Crows keep car washes busy

November 22, 1996


Staff Writer

Despite biting cold weather, Mark Smith decided he had to wash his car for the second time this week.

After parking it at the motel where he is staying on Dual Highway, the 38-year-old Michigan man's car was covered with crow droppings. Again.

"You've got to watch where you park in this town," Smith said with a laugh. "Is it always like this?"

Smith has learned a Hagerstown lesson. The white stuff falling from the skies in November is not snow.

"You have to wash the stuff off your car or it'll eat your paint off," said Smith, as he washed his car at the Dual Highway Car Wash.

The crows have become such a part of fall in Hagerstown that a local radio station, WQCM, is holding an "Invasion of the Crows Weekend," said disc jockey Mike Conrad.


Listeners can call in when they hear a crow "Caw" followed by a splat noise and win prizes, such as gift certificates to a car wash, or music compact discs by artists such as Sheryl Crow, Black Crowes, or Counting Crows, or the soundtrack to the movie, "The Crow."

Bruce Johnson, manager of the 3 Minute Car Wash on Jonathan Street, said the car wash is seeing 25 to 30 cars a day covered with crow droppings.

Some of the cars that come in are completely covered, Johnson said.

"People are frustrated," Johnson said.

He also said some people are angry because they thought the city would take care of the crow problem.

Besides unsightly, the crow droppings have acid in it that can eat through the paint and that can leave a faded spot on the vehicle, Johnson said.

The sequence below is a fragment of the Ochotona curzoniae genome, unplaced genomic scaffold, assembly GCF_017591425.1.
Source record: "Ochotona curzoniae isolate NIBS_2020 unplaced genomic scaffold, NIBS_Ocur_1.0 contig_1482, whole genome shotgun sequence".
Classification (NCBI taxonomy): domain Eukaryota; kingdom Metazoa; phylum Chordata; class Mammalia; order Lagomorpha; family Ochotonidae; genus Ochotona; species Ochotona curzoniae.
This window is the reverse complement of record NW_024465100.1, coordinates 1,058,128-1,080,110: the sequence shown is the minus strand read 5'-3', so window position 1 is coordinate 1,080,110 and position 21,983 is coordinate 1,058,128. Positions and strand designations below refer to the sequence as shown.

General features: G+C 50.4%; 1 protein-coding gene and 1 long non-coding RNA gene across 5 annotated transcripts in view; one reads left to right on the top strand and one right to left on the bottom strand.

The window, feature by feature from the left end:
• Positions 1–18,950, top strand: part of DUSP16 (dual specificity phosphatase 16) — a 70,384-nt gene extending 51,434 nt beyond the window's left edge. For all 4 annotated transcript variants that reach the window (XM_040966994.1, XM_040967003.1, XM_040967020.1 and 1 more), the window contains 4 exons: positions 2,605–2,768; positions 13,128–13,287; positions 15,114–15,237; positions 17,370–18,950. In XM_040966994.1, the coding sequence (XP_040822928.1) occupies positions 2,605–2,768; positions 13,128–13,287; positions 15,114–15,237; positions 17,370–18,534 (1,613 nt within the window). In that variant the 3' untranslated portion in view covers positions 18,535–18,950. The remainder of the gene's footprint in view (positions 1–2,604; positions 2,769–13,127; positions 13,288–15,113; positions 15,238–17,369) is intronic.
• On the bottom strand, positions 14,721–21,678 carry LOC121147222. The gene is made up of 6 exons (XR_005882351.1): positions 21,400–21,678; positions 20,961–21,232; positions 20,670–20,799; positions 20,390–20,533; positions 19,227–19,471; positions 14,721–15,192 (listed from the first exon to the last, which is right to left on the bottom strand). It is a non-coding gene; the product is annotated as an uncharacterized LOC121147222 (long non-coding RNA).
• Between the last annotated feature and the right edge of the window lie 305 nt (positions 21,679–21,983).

City officials have a crow hotline that residents call to report crow sightings or volunteer to help shoo the big, black birds away from populated areas.

The hotline has been busy with reports of crows along Summit Avenue, South Potomac Street and East Antietam Street around the downtown area, said Mike Heyser, the city's building inspector.

The brunt of the birds are hanging out in a wooded area between the Venice Inn and Sheetz on Dual Highway. Those birds are inundating the parking lot at the nearby Fennel Building on East Antietam Street with markings of their presence, he said.

"It looks like we're going to have to do something this year" and soon, Heyser said.

Volunteers may hit the streets next week to shoo the birds away using cassettes tapes of noisy sounds as well as clanging pots and pans or smacking pieces of wood together, he said. Anything that makes a loud, sharp noise should work.

Anyone interested in volunteering should call Heyser during business hours at 739-8577, ext. 119, or call the crow hotline after hours at ext. 529 or KAW. Volunteers will receive T-shirts from the city that feature a picture of a crow on the move.

Staff Writer Julie E. Greene contributed to this article.

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